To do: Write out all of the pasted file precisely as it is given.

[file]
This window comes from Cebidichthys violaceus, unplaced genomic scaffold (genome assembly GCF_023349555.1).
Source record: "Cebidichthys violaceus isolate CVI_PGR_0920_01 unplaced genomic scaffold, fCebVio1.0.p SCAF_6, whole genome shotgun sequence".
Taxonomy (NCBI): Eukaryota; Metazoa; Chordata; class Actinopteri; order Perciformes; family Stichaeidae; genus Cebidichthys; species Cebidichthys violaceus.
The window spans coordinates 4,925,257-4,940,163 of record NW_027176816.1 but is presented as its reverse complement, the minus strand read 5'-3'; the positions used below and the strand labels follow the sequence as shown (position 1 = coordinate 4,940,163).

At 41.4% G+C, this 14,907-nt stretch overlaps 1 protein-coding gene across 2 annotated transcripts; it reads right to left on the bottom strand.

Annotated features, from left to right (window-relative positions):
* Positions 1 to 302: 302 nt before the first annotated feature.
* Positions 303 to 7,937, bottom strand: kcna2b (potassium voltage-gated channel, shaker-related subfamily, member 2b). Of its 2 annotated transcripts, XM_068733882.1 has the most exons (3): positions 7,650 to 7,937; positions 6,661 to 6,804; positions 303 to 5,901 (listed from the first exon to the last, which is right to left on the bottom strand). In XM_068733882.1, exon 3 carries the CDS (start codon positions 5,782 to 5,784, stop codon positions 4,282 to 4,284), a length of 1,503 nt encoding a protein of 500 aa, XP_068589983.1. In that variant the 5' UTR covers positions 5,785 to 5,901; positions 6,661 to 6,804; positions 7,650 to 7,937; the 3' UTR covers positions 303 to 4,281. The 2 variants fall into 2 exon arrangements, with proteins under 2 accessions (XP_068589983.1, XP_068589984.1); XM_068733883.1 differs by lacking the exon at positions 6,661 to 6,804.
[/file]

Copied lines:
This window comes from Cebidichthys violaceus, unplaced genomic scaffold (genome assembly GCF_023349555.1).
Source record: "Cebidichthys violaceus isolate CVI_PGR_0920_01 unplaced genomic scaffold, fCebVio1.0.p SCAF_6, whole genome shotgun sequence".
Taxonomy (NCBI): Eukaryota; Metazoa; Chordata; class Actinopteri; order Perciformes; family Stichaeidae; genus Cebidichthys; species Cebidichthys violaceus.
The window spans coordinates 4,925,257-4,940,163 of record NW_027176816.1 but is presented as its reverse complement, the minus strand read 5'-3'; the positions used below and the strand labels follow the sequence as shown (position 1 = coordinate 4,940,163).

At 41.4% G+C, this 14,907-nt stretch overlaps 1 protein-coding gene across 2 annotated transcripts; it reads right to left on the bottom strand.

Annotated features, from left to right (window-relative positions):
* Positions 1 to 302: 302 nt before the first annotated feature.
* Positions 303 to 7,937, bottom strand: kcna2b (potassium voltage-gated channel, shaker-related subfamily, member 2b). Of its 2 annotated transcripts, XM_068733882.1 has the most exons (3): positions 7,650 to 7,937; positions 6,661 to 6,804; positions 303 to 5,901 (listed from the first exon to the last, which is right to left on the bottom strand). In XM_068733882.1, exon 3 carries the CDS (start codon positions 5,782 to 5,784, stop codon positions 4,282 to 4,284), a length of 1,503 nt encoding a protein of 500 aa, XP_068589983.1. In that variant the 5' UTR covers positions 5,785 to 5,901; positions 6,661 to 6,804; positions 7,650 to 7,937; the 3' UTR covers positions 303 to 4,281. The 2 variants fall into 2 exon arrangements, with proteins under 2 accessions (XP_068589983.1, XP_068589984.1); XM_068733883.1 differs by lacking the exon at positions 6,661 to 6,804.